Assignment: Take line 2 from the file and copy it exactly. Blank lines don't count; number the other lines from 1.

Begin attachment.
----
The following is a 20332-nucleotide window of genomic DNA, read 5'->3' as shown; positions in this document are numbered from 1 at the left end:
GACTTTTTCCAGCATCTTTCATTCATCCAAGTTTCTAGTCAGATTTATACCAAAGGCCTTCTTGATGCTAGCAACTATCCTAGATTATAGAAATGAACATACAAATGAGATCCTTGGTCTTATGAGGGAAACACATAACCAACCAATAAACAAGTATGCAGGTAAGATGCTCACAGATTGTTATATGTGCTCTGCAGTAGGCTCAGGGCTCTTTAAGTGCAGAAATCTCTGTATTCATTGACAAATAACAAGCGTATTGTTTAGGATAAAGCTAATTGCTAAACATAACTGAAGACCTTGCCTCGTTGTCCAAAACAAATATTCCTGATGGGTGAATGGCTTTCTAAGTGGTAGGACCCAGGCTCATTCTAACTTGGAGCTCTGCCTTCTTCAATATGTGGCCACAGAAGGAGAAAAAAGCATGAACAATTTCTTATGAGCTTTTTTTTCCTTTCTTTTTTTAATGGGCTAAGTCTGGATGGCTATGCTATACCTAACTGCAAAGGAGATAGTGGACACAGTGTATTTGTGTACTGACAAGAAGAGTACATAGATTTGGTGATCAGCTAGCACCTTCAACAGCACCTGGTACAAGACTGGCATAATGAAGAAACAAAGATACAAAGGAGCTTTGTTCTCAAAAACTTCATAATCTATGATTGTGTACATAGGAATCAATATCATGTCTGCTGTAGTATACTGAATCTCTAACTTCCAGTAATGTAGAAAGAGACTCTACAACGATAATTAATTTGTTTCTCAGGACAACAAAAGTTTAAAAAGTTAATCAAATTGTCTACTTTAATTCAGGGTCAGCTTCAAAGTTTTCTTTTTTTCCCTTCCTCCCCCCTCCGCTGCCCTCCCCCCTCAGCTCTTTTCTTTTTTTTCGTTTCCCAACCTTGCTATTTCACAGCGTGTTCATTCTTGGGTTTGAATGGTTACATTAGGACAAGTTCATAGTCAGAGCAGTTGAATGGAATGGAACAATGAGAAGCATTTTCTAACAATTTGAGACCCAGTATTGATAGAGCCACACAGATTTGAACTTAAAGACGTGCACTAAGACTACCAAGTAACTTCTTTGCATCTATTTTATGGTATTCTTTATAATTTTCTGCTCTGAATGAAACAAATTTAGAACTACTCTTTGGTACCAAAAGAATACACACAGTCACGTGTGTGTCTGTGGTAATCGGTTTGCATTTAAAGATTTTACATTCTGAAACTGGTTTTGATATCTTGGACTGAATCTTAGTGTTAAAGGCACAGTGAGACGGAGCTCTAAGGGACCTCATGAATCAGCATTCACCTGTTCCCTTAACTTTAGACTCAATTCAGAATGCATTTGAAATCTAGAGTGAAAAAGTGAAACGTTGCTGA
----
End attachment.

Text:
GACTTTTTCCAGCATCTTTCATTCATCCAAGTTTCTAGTCAGATTTATACCAAAGGCCTTCTTGATGCTAGCAACTATCCTAGATTATAGAAATGAACATACAAATGAGATCCTTGGTCTTATGAGGGAAACACATAACCAACCAATAAACAAGTATGCAGGTAAGATGCTCACAGATTGTTATATGTGCTCTGCAGTAGGCTCAGGGCTCTTTAAGTGCAGAAATCTCTGTATTCATTGACAAATAACAAGCGTATTGTTTAGGATAAAGCTAATTGCTAAACATAACTGAAGACCTTGCCTCGTTGTCCAAAACAAATATTCCTGATGGGTGAATGGCTTTCTAAGTGGTAGGACCCAGGCTCATTCTAACTTGGAGCTCTGCCTTCTTCAATATGTGGCCACAGAAGGAGAAAAAAGCATGAACAATTTCTTATGAGCTTTTTTTTCCTTTCTTTTTTTAATGGGCTAAGTCTGGATGGCTATGCTATACCTAACTGCAAAGGAGATAGTGGACACAGTGTATTTGTGTACTGACAAGAAGAGTACATAGATTTGGTGATCAGCTAGCACCTTCAACAGCACCTGGTACAAGACTGGCATAATGAAGAAACAAAGATACAAAGGAGCTTTGTTCTCAAAAACTTCATAATCTATGATTGTGTACATAGGAATCAATATCATGTCTGCTGTAGTATACTGAATCTCTAACTTCCAGTAATGTAGAAAGAGACTCTACAACGATAATTAATTTGTTTCTCAGGACAACAAAAGTTTAAAAAGTTAATCAAATTGTCTACTTTAATTCAGGGTCAGCTTCAAAGTTTTCTTTTTTTCCCTTCCTCCCCCCTCCGCTGCCCTCCCCCCTCAGCTCTTTTCTTTTTTTTCGTTTCCCAACCTTGCTATTTCACAGCGTGTTCATTCTTGGGTTTGAATGGTTACATTAGGACAAGTTCATAGTCAGAGCAGTTGAATGGAATGGAACAATGAGAAGCATTTTCTAACAATTTGAGACCCAGTATTGATAGAGCCACACAGATTTGAACTTAAAGACGTGCACTAAGACTACCAAGTAACTTCTTTGCATCTATTTTATGGTATTCTTTATAATTTTCTGCTCTGAATGAAACAAATTTAGAACTACTCTTTGGTACCAAAAGAATACACACAGTCACGTGTGTGTCTGTGGTAATCGGTTTGCATTTAAAGATTTTACATTCTGAAACTGGTTTTGATATCTTGGACTGAATCTTAGTGTTAAAGGCACAGTGAGACGGAGCTCTAAGGGACCTCATGAATCAGCATTCACCTGTTCCCTTAACTTTAGACTCAATTCAGAATGCATTTGAAATCTAGAGTGAAAAAGTGAAACGTTGCTGA